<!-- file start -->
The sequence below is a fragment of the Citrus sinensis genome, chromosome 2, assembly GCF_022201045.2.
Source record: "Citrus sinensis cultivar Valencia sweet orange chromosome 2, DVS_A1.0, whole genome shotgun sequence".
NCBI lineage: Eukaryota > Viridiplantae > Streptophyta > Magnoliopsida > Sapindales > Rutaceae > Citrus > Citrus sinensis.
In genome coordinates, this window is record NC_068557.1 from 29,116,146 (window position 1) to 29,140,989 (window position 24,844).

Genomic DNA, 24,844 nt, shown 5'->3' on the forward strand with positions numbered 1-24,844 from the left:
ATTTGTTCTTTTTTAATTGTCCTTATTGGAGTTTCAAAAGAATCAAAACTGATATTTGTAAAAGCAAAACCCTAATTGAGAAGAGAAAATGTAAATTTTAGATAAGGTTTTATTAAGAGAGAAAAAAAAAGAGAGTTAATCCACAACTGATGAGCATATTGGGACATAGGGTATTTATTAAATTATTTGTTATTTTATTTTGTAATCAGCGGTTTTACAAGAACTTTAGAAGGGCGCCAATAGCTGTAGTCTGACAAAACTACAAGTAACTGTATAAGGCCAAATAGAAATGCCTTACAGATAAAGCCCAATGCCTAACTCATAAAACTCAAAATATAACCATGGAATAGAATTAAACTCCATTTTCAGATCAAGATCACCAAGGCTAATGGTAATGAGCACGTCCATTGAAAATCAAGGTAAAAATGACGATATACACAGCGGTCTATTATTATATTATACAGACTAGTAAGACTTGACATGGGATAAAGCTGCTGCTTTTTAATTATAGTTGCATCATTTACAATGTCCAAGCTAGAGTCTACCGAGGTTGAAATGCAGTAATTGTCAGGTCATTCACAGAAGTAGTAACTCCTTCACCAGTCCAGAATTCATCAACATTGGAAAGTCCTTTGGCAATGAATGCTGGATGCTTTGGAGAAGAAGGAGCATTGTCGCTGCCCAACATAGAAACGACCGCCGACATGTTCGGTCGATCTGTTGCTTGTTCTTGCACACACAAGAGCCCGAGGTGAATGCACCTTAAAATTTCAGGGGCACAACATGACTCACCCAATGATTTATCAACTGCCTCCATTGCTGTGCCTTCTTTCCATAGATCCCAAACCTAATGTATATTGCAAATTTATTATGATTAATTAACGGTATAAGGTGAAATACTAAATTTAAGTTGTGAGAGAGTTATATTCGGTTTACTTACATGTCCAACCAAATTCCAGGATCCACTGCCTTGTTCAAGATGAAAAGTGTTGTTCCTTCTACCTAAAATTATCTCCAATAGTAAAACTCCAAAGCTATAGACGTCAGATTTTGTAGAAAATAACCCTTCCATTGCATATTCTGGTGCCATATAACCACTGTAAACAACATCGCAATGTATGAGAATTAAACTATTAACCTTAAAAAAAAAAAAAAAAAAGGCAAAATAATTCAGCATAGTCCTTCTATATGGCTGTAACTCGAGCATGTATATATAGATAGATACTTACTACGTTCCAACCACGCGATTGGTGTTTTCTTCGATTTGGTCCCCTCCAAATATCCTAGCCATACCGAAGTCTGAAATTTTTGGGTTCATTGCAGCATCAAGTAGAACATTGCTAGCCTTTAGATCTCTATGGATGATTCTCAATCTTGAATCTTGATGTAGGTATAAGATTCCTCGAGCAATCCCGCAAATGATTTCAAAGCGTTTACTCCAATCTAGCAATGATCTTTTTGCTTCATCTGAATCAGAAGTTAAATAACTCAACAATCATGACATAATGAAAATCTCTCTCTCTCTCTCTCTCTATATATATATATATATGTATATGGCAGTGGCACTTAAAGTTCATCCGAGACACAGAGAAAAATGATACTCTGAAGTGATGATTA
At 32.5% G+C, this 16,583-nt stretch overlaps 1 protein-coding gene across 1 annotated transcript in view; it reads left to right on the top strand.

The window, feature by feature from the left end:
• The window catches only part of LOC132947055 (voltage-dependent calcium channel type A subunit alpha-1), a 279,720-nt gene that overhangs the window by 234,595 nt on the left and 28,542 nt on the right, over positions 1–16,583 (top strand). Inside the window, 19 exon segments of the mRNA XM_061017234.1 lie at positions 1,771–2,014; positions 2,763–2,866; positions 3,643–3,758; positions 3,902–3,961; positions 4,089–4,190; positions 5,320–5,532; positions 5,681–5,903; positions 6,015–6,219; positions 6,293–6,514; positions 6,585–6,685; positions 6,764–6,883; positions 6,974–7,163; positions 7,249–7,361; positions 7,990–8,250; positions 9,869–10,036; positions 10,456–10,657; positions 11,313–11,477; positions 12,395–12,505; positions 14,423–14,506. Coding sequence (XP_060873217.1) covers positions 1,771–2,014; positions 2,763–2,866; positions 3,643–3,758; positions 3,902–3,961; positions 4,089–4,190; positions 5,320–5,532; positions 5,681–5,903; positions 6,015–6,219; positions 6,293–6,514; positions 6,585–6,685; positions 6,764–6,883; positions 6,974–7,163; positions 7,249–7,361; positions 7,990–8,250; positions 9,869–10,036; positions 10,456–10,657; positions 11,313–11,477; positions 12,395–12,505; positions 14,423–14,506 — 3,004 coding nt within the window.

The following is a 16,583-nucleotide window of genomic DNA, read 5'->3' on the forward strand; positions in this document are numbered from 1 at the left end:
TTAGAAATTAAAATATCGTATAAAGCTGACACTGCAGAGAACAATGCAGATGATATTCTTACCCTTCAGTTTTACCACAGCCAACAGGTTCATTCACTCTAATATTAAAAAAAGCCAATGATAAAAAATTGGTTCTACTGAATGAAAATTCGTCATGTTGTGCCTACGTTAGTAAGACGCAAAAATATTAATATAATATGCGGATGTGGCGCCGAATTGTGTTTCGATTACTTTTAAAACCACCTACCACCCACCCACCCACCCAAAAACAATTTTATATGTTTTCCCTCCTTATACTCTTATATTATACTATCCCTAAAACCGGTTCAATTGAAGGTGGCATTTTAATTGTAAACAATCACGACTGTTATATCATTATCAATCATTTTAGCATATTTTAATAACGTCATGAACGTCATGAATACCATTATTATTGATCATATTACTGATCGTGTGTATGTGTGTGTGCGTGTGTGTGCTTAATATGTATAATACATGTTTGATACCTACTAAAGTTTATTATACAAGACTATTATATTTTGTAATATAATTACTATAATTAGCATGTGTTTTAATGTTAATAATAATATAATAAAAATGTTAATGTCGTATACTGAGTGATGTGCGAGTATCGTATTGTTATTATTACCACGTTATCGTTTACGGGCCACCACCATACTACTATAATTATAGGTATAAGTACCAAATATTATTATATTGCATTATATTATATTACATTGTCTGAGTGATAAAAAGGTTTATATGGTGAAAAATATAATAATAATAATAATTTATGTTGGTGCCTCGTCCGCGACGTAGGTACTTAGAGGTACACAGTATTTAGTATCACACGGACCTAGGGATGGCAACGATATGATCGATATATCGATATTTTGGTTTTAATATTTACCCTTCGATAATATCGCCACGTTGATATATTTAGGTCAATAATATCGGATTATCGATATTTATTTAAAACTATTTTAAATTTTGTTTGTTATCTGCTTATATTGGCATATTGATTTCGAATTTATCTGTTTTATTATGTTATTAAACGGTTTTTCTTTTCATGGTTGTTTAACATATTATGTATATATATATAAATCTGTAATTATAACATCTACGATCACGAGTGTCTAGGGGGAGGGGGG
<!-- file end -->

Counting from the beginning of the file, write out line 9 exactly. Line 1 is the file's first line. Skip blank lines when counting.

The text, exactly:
• The window catches only part of LOC132947055 (voltage-dependent calcium channel type A subunit alpha-1), a 279,720-nt gene that overhangs the window by 234,595 nt on the left and 28,542 nt on the right, over positions 1–16,583 (top strand). Inside the window, 19 exon segments of the mRNA XM_061017234.1 lie at positions 1,771–2,014; positions 2,763–2,866; positions 3,643–3,758; positions 3,902–3,961; positions 4,089–4,190; positions 5,320–5,532; positions 5,681–5,903; positions 6,015–6,219; positions 6,293–6,514; positions 6,585–6,685; positions 6,764–6,883; positions 6,974–7,163; positions 7,249–7,361; positions 7,990–8,250; positions 9,869–10,036; positions 10,456–10,657; positions 11,313–11,477; positions 12,395–12,505; positions 14,423–14,506. Coding sequence (XP_060873217.1) covers positions 1,771–2,014; positions 2,763–2,866; positions 3,643–3,758; positions 3,902–3,961; positions 4,089–4,190; positions 5,320–5,532; positions 5,681–5,903; positions 6,015–6,219; positions 6,293–6,514; positions 6,585–6,685; positions 6,764–6,883; positions 6,974–7,163; positions 7,249–7,361; positions 7,990–8,250; positions 9,869–10,036; positions 10,456–10,657; positions 11,313–11,477; positions 12,395–12,505; positions 14,423–14,506 — 3,004 coding nt within the window.